Democratic electoral victories may turn Congress against free trade, but liberalization wasn’t going very far anyway, says Dan Drezner. While I agree that Doha is stalled and the FTAA has all but disappeared, I was surprised that Drezner considers the South Korea-US deal to be “a dead letter” due to the Kaesong complex.
It’s been evident from the beginning that the US Congress wouldn’t accept products from Kaesong and that the South Koreans would likely have to give in on that issue. Now, North Korea’s recent nuclear test has increased the geopolitical importance of achieving a trade deal, and South Korea’s ambassador to the US recently signalled flexibility on Kaesong:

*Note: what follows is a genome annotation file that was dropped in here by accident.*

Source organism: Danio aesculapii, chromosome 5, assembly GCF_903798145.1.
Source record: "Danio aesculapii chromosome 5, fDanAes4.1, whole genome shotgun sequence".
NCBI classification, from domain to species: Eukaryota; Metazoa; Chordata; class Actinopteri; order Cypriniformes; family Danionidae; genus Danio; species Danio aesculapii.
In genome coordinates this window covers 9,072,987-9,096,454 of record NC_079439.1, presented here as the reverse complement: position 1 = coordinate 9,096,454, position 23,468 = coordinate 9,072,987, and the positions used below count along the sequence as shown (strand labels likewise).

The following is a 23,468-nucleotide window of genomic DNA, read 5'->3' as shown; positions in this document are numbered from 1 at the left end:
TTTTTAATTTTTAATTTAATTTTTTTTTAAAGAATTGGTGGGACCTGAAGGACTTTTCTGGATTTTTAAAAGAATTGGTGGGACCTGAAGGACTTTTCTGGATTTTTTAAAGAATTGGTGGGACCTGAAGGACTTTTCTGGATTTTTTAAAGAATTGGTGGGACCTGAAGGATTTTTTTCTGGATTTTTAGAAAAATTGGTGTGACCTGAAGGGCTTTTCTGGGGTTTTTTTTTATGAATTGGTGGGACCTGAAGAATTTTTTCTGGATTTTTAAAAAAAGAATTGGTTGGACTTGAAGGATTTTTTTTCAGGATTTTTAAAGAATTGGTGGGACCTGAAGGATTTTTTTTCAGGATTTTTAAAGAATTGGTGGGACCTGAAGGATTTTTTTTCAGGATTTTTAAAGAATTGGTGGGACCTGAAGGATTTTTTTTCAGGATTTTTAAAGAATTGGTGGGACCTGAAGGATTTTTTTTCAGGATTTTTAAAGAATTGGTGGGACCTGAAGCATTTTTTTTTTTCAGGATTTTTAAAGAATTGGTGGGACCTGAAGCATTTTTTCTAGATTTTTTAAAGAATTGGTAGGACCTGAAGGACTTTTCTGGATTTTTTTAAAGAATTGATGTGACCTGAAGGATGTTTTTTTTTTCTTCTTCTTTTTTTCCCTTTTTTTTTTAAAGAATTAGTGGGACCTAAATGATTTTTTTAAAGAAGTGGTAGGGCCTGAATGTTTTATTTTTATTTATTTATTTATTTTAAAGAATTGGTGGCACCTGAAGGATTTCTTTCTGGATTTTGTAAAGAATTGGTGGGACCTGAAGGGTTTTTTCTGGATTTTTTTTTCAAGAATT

Mr Lee hinted that South Korea could show new flexibility over Kaesong, its industrial park in North Korea. Although South Korea suspended humanitarian aid to the North after missile tests in July, critics say it has continued to pump cash into the regime through Kaesong.
“Because of North Korea’s missile tests and nuclear test the situation has become much more aggravated,” he said. “When we started these negotiations we wanted to include it [Kaesong] in the FTA but as time goes by we have noticed that the atmosphere has been shifting rather negatively against this idea.
“We know that,” he added. “That is why we are squeezing our wisdom to find some way out.” [FT]
So Kaesong isn’t an intractable barrier, it’s just one of many differences plaguing the negotiations. One of the largest hurdles is rice, which has made me skeptical of the deal’s chances for a while.